Alone, ailing, bereft, an old man barricades himself in an abandoned, bee-filled schoolhouse to work on his last car. He is not really sure why. It's a question of dignity. Working on cars is what he does. What he is .
In a mesmerizing but relentlessly grim first novel, Steve Heller gets under the hood of Frank Kellerman, a master mechanic who has lost his business, his wife, his health. Above all, he has lost his son in the worst sense. What's left is pride, blind but raging.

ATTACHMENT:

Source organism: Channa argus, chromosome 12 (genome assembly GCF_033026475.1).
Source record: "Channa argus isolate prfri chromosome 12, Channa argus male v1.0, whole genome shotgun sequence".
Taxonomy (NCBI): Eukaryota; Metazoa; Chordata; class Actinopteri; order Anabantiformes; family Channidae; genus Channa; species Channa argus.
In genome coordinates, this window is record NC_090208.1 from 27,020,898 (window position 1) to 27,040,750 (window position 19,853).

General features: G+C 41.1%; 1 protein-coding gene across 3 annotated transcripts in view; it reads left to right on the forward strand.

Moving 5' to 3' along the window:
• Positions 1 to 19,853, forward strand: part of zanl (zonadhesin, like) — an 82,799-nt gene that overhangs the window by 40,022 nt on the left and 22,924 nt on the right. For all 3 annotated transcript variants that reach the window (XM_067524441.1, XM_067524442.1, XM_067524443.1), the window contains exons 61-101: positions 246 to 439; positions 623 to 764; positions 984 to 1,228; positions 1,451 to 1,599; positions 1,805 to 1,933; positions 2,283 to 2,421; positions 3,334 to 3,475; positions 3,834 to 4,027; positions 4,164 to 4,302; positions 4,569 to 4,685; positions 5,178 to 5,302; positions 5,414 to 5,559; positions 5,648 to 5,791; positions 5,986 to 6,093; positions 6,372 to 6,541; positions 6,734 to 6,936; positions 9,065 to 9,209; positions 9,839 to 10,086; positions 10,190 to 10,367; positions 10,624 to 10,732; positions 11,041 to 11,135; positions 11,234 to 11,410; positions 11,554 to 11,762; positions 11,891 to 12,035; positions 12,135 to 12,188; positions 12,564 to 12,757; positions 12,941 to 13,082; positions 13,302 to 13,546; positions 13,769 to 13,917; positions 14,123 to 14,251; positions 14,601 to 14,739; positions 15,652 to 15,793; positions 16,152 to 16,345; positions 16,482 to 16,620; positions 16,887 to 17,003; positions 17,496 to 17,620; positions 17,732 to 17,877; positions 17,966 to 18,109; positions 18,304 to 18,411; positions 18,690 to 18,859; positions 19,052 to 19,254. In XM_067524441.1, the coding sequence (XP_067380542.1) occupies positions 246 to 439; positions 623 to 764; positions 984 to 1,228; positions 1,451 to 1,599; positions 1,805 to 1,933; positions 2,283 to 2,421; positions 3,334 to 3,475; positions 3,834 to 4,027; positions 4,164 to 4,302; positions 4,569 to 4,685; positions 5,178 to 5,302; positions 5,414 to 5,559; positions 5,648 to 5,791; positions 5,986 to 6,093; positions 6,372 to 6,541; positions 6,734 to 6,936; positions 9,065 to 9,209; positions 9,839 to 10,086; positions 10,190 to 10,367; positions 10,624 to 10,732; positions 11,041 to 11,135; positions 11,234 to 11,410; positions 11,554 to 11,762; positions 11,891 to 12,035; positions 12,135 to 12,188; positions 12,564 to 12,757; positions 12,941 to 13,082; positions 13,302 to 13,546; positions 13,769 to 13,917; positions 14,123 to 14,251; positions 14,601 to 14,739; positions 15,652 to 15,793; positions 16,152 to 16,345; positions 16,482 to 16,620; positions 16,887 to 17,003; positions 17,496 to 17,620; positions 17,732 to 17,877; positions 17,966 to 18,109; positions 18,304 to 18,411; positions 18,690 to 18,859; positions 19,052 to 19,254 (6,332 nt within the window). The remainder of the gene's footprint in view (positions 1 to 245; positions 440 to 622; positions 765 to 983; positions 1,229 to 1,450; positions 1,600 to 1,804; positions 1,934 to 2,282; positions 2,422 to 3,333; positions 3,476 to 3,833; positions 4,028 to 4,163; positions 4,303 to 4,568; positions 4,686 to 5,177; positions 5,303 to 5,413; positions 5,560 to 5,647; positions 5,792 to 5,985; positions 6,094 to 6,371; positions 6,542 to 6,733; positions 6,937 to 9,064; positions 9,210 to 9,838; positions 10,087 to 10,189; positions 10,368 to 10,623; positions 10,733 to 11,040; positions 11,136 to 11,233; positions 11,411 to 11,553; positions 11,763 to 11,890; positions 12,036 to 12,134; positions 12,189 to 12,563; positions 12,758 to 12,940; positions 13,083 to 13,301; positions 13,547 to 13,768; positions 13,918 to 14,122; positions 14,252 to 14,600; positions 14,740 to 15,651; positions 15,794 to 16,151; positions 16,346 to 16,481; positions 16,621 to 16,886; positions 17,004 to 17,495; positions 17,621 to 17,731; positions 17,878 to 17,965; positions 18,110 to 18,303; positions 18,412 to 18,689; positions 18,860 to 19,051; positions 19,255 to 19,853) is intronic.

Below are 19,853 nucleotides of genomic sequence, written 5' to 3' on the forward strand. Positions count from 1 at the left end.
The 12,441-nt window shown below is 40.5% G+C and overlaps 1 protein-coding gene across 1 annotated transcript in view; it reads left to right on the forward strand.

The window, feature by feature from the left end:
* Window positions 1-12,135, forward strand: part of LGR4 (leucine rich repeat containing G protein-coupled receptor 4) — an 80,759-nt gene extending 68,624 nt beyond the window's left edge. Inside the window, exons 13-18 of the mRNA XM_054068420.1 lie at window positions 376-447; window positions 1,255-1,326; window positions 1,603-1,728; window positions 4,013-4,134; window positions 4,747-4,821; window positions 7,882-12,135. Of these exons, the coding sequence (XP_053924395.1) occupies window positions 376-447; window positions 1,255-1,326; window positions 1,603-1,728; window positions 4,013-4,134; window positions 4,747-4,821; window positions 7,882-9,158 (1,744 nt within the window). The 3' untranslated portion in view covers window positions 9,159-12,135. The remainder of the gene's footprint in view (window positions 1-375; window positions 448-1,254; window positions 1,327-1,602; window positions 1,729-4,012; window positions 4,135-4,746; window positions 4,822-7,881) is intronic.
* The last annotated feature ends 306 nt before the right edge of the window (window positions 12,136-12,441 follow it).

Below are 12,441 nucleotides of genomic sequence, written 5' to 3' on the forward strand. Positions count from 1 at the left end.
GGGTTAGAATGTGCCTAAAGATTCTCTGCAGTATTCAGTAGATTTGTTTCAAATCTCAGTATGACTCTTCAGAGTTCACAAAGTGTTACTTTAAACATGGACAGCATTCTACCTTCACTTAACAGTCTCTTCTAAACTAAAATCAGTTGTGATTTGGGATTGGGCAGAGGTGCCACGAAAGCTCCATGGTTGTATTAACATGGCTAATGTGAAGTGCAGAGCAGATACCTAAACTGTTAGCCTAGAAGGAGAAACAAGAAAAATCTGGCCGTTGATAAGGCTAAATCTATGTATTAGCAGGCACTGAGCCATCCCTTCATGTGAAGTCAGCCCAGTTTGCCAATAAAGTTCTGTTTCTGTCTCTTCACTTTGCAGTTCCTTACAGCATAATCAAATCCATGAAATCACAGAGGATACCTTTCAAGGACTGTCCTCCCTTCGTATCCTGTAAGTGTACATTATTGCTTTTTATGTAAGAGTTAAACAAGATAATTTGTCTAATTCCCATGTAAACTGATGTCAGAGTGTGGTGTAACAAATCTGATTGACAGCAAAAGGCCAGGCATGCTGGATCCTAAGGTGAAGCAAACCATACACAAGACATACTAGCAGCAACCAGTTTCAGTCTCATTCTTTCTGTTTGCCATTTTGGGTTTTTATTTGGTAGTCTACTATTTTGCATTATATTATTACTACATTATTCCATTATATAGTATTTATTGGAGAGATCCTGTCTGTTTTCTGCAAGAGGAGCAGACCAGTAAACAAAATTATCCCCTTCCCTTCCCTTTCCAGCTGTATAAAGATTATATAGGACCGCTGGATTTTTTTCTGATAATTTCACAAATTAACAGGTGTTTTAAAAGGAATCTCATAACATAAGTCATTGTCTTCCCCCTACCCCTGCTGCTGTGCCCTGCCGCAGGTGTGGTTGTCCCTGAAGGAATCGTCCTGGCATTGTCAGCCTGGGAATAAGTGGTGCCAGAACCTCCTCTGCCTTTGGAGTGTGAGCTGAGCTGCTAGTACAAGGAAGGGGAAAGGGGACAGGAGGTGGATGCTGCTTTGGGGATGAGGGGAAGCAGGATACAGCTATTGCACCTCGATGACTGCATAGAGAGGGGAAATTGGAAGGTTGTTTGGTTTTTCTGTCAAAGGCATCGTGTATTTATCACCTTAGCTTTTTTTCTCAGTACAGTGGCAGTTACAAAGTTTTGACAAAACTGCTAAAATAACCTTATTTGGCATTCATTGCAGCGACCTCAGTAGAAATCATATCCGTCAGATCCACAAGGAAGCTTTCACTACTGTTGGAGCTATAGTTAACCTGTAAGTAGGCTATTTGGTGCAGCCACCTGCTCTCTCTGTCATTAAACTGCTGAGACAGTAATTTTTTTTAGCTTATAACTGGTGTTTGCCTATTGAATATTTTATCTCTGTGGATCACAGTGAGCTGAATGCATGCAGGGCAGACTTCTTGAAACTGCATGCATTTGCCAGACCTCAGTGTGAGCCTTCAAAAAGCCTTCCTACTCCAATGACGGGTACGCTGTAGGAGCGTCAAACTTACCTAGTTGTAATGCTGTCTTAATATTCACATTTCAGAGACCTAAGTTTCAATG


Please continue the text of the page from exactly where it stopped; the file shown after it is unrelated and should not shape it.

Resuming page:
Like many a man good with his hands, Kellerman has never been able to communicate with Curly, the son who has become a shallow, gaudy TV-game-show host. Each needs the other. Neither can find the words.
Mutely, then, Kellerman works on his car, his seventh. His others, still parked by his house, represent the stages in his life: magic, chaos, hope, joy and fear, shame, despair. For the seventh, there is no name, just a feeling, "a word that meant starting over and going beyond and more."
Kellerman has not yet stalled out. Heller is just beginning.